In 2010 a group of researchers from Kingston University in London published a study where they found that HMB didn’t work. Thinking this strange a group of scientists from Iowa State University got hold of the supplement product used in the study, HMB 1000 from UK brand Maximuscle, to test it.
These scientists found that the product contained exactly 0g of HMB (Read their letter to the journal here)
It turned out that Maximuscle had trademarked the name HMB, which is how they got around the legalities of having to supply a well made, real product to their customers.
This isn’t an isolated case. Another HMB study published in 2018 was also found to be using a fake HMB product (Maximum HMB). You can read this study here.
Here are a few things you can do to figure out if the HMB product you are buying is low quality, or the brand selling it is using questionable marketing or dosing tactics.
1. Check the dosage
Is the brand trying to low dose you?
Most research studies are conducted using a dose of 3g/d HMB. To be a bit more specific, the International Society of Sports Nutrition (ISSN) suggests you should take 38mg/kg body weight (so about 3g/d for someone weighing 175lb)
But HMB isn't cheap, and not many people know the correct dosage... so why not just sell 2g/d instead?
Unfortunately this is a common practice amongst HMB brands. This need to make a quick buck comes at the expense of your performance, the reputation of HMB and the integrity of the sports nutrition market. It makes us sad.
2. Check the recommended dose frequency
HMB has a quick half life...
What we mean is, it leaves your body pretty quickly after you take it. This means you need to take it regularly. Most studies dose between 2 - 3 a day every day.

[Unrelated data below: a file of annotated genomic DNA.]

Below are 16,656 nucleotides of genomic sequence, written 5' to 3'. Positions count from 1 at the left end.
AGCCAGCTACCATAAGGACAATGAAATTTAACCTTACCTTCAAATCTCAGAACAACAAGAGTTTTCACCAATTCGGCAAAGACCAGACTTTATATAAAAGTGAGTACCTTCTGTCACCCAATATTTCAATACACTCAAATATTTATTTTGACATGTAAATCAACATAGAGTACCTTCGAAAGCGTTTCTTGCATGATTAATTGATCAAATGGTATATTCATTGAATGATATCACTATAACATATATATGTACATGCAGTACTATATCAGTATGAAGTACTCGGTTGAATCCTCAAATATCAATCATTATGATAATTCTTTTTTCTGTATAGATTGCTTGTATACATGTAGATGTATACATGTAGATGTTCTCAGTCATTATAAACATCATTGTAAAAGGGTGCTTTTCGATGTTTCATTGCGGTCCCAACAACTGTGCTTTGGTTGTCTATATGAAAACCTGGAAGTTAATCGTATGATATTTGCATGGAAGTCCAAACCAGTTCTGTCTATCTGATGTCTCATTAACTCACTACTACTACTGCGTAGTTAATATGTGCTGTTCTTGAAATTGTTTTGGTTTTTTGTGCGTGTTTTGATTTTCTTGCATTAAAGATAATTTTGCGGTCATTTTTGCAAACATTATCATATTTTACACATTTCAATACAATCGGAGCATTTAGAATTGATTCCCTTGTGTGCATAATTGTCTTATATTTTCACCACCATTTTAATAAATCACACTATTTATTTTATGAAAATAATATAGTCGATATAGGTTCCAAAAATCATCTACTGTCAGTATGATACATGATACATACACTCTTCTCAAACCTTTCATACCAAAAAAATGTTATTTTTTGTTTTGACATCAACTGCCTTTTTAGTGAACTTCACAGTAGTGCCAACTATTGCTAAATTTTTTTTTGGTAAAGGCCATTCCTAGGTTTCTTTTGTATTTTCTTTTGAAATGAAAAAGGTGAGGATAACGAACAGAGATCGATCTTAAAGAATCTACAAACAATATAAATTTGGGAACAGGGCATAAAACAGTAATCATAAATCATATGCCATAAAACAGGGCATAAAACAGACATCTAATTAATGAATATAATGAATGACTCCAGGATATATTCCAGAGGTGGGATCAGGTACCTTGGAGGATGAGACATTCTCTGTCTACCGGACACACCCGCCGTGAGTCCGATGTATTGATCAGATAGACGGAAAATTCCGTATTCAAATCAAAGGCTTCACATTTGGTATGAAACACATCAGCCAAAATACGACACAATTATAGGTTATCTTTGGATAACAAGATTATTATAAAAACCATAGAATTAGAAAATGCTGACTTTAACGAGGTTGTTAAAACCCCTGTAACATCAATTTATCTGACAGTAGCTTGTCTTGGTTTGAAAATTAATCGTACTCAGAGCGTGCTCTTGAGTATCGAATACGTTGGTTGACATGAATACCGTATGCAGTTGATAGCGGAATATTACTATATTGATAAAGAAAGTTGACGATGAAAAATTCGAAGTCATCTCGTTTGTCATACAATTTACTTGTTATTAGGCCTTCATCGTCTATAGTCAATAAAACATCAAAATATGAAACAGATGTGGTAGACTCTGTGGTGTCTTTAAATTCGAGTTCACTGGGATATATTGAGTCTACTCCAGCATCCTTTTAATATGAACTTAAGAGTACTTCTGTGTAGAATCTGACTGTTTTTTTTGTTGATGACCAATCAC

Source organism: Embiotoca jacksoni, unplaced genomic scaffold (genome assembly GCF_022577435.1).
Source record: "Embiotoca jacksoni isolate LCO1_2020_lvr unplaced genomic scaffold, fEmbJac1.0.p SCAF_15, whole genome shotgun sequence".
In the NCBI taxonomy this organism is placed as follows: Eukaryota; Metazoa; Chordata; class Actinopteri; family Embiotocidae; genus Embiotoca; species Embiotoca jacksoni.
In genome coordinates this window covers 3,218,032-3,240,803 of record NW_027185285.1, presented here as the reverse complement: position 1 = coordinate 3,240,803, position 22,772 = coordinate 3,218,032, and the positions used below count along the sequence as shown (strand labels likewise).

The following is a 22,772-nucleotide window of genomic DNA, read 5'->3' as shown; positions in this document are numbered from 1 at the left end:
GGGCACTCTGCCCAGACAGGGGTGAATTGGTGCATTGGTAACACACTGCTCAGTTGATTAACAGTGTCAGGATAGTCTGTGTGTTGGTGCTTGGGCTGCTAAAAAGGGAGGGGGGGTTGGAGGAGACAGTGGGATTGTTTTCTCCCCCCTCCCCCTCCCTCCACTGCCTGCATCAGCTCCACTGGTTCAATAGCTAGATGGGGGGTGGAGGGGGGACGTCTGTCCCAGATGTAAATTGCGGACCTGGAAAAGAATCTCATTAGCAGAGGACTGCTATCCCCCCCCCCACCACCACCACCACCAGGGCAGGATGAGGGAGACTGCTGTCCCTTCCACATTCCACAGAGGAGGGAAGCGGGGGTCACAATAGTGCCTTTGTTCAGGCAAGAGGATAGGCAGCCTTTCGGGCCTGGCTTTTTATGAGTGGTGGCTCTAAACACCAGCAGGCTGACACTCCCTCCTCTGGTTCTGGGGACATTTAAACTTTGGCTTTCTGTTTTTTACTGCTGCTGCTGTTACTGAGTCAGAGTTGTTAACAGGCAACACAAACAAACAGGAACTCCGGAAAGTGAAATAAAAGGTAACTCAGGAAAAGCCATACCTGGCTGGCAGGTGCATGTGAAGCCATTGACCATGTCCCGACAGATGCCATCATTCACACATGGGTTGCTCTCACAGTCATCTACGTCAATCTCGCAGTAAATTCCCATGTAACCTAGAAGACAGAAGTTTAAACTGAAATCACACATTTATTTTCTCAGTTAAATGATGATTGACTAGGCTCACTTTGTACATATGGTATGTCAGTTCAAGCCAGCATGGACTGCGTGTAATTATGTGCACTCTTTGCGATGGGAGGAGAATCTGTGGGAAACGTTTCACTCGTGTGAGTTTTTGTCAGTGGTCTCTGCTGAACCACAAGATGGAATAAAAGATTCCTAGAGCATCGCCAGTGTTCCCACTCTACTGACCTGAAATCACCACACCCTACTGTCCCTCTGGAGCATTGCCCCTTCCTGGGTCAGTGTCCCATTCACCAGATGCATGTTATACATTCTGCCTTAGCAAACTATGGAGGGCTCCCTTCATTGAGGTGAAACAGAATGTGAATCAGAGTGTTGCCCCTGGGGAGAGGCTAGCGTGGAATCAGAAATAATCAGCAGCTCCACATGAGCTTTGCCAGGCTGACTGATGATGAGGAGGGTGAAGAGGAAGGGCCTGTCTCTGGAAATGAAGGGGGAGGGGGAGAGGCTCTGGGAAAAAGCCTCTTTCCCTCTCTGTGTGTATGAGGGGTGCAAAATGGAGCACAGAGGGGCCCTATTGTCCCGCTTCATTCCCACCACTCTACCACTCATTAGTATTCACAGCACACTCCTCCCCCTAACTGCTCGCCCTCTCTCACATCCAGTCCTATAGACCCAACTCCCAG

Some brands prescribe dosing just once a day and worse still, only on training days. This is NOT in line with the research and suggests that the brand doesn't really know the product well enough to ensure it's effective. We think this is a warning sign.
3. Beware of the price tag
Brands that are priced lower are saving money somewhere.
As HMB is more difficult to make than other supplement ingredients, it’s also more expensive. If an HMB product’s price BEFORE DISCOUNT is far less than others then there must be a reason. This could be low quality ingredients, not manufacturing at a facility that follows regulatory requirements, no product testing or worse, a fake product.
Proceed with caution: You get what you pay for in sports nutrition.
4. Check for quality
High quality brands spend the time and money to bring you a better product.
In the USA there aren’t many regulations protecting you from fake, low quality, banned or even harmful products. Make sure the brand of HMB you are considering lists it’s quality assurance certifications and adherences on its website. At a minimum the manufacturer should have GMP registration with a third party auditor like NSF or Informed Choice.
Look for this logo on their website or packaging:
Gold standard would be to hold product certifications and have banned substance testing on every batch made. If it’s from another country like Canada, it should show evidence that it’s licensed for sale in that country and meets all quality guidelines.
5. Do you need all those ingredients?
Cutting costs sometimes means more ingredients
There can be a lot of wastage in manufacturing. There's also ways to prevent this wastage. One is to add substances that improve the flow of an ingredient through machines to get a higher yield. The only downside is that customers then consume these additives.... wait, what!?!
He's an example: You know those silica packets you sometimes find in supplement bottles? The alternative is to use a powder form and just add it to the powder.
If the brand you lists silica as an ingredient, that's what they have done.
Examples of the above:
This product from Transparent labs provides 2g/d of HMB, which is is not enough to have an impact on performance according to research (Wilson et al 2013), yet this product is selling it as an effective dose and is competitively priced.
This Advocare HMB product is another low doser. In this case they also under-supply. Lets do the math:
WHAT YOU SHOULD BE GETTING:
- Daily dose of HMB: 3g/d
- For a 1 month supply you will therefore need ~90g HMB
- MSRP should be about US$50 for this amount of HMB - or
- 90g / US$50 = A price of 1.8g per US$1
Muscle Strength by Advocare contains 20 servings of HMB each with just 2g of HMB. This is just 40g of HMB total, so enough for 15d, yet it’s priced competitively with products with twice the HMB in there. Don’t be fooled.
QUICK UPDATE: ADVOCARE RECALLED MUSCLE STRENGTH IN 2018 BECAUSE IT CONTAINED TRACES OF ALLERGENS LIKE NUTS. THIS CONTAMINATION SUGGESTS LOW QUALITY MANUFACTURING. IT'S UNCLEAR IF THE PRODUCT IS DISCONTINUED.